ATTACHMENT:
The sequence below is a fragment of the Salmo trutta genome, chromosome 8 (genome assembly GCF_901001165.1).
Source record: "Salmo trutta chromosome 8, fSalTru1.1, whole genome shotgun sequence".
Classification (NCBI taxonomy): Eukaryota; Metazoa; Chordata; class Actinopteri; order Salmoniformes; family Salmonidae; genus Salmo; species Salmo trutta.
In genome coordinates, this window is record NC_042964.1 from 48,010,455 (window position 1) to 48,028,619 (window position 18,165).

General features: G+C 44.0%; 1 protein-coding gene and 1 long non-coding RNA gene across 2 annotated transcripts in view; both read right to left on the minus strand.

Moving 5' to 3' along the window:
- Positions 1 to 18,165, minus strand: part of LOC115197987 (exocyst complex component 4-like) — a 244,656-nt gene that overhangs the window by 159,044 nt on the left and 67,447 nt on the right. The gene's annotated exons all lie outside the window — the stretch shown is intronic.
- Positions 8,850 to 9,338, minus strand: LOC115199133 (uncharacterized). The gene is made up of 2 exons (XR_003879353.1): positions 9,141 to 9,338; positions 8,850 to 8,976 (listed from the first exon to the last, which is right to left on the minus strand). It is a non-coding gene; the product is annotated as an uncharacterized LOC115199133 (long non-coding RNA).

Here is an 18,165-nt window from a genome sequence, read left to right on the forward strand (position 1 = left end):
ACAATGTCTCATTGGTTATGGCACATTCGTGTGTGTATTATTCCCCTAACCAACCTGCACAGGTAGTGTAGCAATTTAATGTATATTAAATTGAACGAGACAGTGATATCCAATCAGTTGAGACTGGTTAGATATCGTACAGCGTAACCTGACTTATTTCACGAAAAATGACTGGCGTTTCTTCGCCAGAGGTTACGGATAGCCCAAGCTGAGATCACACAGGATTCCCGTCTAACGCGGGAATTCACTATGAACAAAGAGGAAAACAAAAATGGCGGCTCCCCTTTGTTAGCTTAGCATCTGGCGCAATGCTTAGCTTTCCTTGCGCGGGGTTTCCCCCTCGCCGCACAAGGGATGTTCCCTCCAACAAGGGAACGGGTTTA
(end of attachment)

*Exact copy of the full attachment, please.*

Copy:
The sequence below is a fragment of the Salmo trutta genome, chromosome 8 (genome assembly GCF_901001165.1).
Source record: "Salmo trutta chromosome 8, fSalTru1.1, whole genome shotgun sequence".
Classification (NCBI taxonomy): Eukaryota; Metazoa; Chordata; class Actinopteri; order Salmoniformes; family Salmonidae; genus Salmo; species Salmo trutta.
In genome coordinates, this window is record NC_042964.1 from 48,010,455 (window position 1) to 48,028,619 (window position 18,165).

General features: G+C 44.0%; 1 protein-coding gene and 1 long non-coding RNA gene across 2 annotated transcripts in view; both read right to left on the minus strand.

Moving 5' to 3' along the window:
- Positions 1 to 18,165, minus strand: part of LOC115197987 (exocyst complex component 4-like) — a 244,656-nt gene that overhangs the window by 159,044 nt on the left and 67,447 nt on the right. The gene's annotated exons all lie outside the window — the stretch shown is intronic.
- Positions 8,850 to 9,338, minus strand: LOC115199133 (uncharacterized). The gene is made up of 2 exons (XR_003879353.1): positions 9,141 to 9,338; positions 8,850 to 8,976 (listed from the first exon to the last, which is right to left on the minus strand). It is a non-coding gene; the product is annotated as an uncharacterized LOC115199133 (long non-coding RNA).

Here is an 18,165-nt window from a genome sequence, read left to right on the forward strand (position 1 = left end):
ACAATGTCTCATTGGTTATGGCACATTCGTGTGTGTATTATTCCCCTAACCAACCTGCACAGGTAGTGTAGCAATTTAATGTATATTAAATTGAACGAGACAGTGATATCCAATCAGTTGAGACTGGTTAGATATCGTACAGCGTAACCTGACTTATTTCACGAAAAATGACTGGCGTTTCTTCGCCAGAGGTTACGGATAGCCCAAGCTGAGATCACACAGGATTCCCGTCTAACGCGGGAATTCACTATGAACAAAGAGGAAAACAAAAATGGCGGCTCCCCTTTGTTAGCTTAGCATCTGGCGCAATGCTTAGCTTTCCTTGCGCGGGGTTTCCCCCTCGCCGCACAAGGGATGTTCCCTCCAACAAGGGAACGGGTTTA